Introducing the Bob-O-Meter
By Warren Fiske
Published on Friday, September 16th, 2011 at 12:35 p.m.
Like most politicians, Bob McDonnell made dozens of promises during his campaign for governor.
PolitiFact Virginia today begins an analysis of how Gov. McDonnell has done in fulfilling the major pledges made to the voters of Virginia in 2009.
We’re introducing the Bob-O-Meter, a service aimed at monitoring some 50 campaign promises by McDonnell. The Bob-O-Meter will report what progress, if any, has been made on each pledge and rate whether it’s been kept, broken, altered in a compromise, or in the works. Those ratings will be tallied on PolitiFactVirginia.com, creating an up-to-the- minute and evolving report card on McDonnell’s administration.
"We’re excited about this addition to the paper and to PolitiFactVirginia.com," Times-Dispatch Editor Daniel Finnegan said. "It fits in with our goal to increase our watchdog efforts, and it is something I think future governors can expect to deal with."
The Bob-O-Meter is modeled after the Obameter, which was created bythe national PolitiFact staff after the 2008 presidential election. It’s monitoring 508 campaign promises the president made. The national staff also started the GOP Pledge-O-Meter to track pledges made by Republican congressmen and their leaders during the 2010 elections.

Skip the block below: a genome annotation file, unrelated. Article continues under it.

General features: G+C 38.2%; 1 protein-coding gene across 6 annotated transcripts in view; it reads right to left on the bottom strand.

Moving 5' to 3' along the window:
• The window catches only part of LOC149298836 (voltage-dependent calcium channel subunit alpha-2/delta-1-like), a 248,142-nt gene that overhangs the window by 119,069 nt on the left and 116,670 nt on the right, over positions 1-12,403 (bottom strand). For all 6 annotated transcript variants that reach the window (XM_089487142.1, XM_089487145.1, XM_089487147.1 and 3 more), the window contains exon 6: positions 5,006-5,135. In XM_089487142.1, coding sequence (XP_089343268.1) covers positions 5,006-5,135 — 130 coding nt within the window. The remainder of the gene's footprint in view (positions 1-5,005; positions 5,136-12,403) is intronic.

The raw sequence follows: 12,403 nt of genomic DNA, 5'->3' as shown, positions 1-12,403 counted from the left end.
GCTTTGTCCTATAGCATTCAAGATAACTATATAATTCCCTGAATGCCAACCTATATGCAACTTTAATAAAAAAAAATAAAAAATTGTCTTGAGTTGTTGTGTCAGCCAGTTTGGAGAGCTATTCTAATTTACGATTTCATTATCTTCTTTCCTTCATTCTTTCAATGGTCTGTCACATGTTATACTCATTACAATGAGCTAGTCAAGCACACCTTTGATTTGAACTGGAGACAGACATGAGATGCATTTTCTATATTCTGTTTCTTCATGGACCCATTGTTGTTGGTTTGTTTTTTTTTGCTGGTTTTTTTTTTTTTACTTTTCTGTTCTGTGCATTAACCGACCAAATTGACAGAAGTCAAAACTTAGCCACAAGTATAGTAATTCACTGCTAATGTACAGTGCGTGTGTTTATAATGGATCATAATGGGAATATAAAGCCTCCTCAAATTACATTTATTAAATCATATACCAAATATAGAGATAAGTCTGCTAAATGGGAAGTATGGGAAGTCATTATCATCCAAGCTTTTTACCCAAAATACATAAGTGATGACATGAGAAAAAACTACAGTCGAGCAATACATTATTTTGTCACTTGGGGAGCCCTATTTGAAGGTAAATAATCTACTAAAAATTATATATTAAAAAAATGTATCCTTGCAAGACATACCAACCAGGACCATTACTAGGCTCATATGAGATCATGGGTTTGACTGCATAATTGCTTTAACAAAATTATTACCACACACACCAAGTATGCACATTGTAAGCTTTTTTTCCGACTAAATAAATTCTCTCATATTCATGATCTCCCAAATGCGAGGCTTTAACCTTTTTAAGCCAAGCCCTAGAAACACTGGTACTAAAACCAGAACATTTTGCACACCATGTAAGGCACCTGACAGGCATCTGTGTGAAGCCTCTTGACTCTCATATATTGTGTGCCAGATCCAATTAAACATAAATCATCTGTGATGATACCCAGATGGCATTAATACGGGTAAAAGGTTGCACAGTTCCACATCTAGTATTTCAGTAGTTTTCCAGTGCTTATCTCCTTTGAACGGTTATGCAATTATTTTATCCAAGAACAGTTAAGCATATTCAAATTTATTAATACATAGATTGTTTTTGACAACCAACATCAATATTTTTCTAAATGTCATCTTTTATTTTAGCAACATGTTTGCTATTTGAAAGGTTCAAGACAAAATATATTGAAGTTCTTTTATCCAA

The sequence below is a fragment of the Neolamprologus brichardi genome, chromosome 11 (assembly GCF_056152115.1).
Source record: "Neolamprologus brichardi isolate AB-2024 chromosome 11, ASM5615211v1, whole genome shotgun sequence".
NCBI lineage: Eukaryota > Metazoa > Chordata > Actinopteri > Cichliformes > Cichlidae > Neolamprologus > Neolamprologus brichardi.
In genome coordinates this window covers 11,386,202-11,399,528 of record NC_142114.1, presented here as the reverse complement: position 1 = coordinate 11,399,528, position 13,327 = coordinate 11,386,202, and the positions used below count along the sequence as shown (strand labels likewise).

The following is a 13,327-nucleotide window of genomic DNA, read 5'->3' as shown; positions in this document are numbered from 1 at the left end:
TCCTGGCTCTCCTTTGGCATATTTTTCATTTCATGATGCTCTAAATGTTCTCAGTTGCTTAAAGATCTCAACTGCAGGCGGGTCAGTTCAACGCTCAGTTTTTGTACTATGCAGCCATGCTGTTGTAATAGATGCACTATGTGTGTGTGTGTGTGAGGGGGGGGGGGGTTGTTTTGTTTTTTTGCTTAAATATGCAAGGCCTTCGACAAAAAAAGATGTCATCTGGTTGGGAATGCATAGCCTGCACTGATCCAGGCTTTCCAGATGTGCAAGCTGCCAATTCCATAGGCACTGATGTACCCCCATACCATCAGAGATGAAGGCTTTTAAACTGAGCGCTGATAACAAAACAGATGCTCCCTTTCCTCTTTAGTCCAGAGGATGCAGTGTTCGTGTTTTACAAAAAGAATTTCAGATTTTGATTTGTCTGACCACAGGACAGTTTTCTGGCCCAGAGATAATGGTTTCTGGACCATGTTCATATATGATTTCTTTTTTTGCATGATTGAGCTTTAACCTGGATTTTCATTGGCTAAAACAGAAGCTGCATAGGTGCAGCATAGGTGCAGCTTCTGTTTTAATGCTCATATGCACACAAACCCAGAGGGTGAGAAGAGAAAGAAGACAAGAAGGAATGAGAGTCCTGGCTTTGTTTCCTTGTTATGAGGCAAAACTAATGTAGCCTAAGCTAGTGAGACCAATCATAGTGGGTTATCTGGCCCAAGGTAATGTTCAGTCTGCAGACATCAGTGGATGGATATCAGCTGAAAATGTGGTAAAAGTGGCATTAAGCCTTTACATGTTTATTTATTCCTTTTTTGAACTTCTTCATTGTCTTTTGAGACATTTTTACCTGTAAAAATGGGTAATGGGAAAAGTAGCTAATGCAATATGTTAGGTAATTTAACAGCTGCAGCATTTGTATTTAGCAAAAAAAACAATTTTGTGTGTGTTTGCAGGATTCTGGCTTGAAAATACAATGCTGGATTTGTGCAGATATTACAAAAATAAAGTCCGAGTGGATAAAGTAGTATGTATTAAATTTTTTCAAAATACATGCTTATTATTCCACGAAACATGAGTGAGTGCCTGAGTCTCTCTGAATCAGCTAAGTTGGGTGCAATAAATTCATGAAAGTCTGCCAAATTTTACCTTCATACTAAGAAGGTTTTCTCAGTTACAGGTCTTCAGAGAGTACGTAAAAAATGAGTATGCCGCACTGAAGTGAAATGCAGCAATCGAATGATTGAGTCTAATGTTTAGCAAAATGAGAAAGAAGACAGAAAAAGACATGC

And our PolitiFact colleagues in seven states earlier this year activated meters to track promises made by their governors.
How did we find the promises?
We analyzed more than a dozen policy papers on McDonnell’s campaign web site. We also sifted through the governor’s press releases and campaign speeches, in addition to news stories.
Which promises will we check?
We’re focusing on statements by McDonnell’s campaign -- before closing of polls on Nov. 3, 2009 -- that pledged verifiable action. We’re not bothering with things like promising to elevate the tone in Richmond or improve the climate for small business. But we will be looking into things like promising to raise the percentage of education money that goes into classrooms or to increase tax credits for the purchase of long-term health insurance.
How does the Bob-O-Meter work?
Over time, we’ll score each promise with one of six categories:
In the Works
Not Yet Rated
Unlike the Truth-O-Meter and Flip-O-Meter, which measure a statement or position at specific point in time, the ratings on promises can change with circumstances. For example, something initially rated Stalled could later become a Promise Kept or a Promise Broken.
You can find the list of promises we’ll be checking on the right-hand side of our home page. picking the promises tab on the red menu at the top our site, or but just clicking here.
If you think we’ve missed something, let us know at PolitiFact@TimesDispatch.com
We want to hear your suggestions and comments. Email the Virginia Truth-O-Meter with feedback and with claims you'd like to see checked. If you send us a comment, we'll assume you don't mind us publishing it unless you tell us otherwise.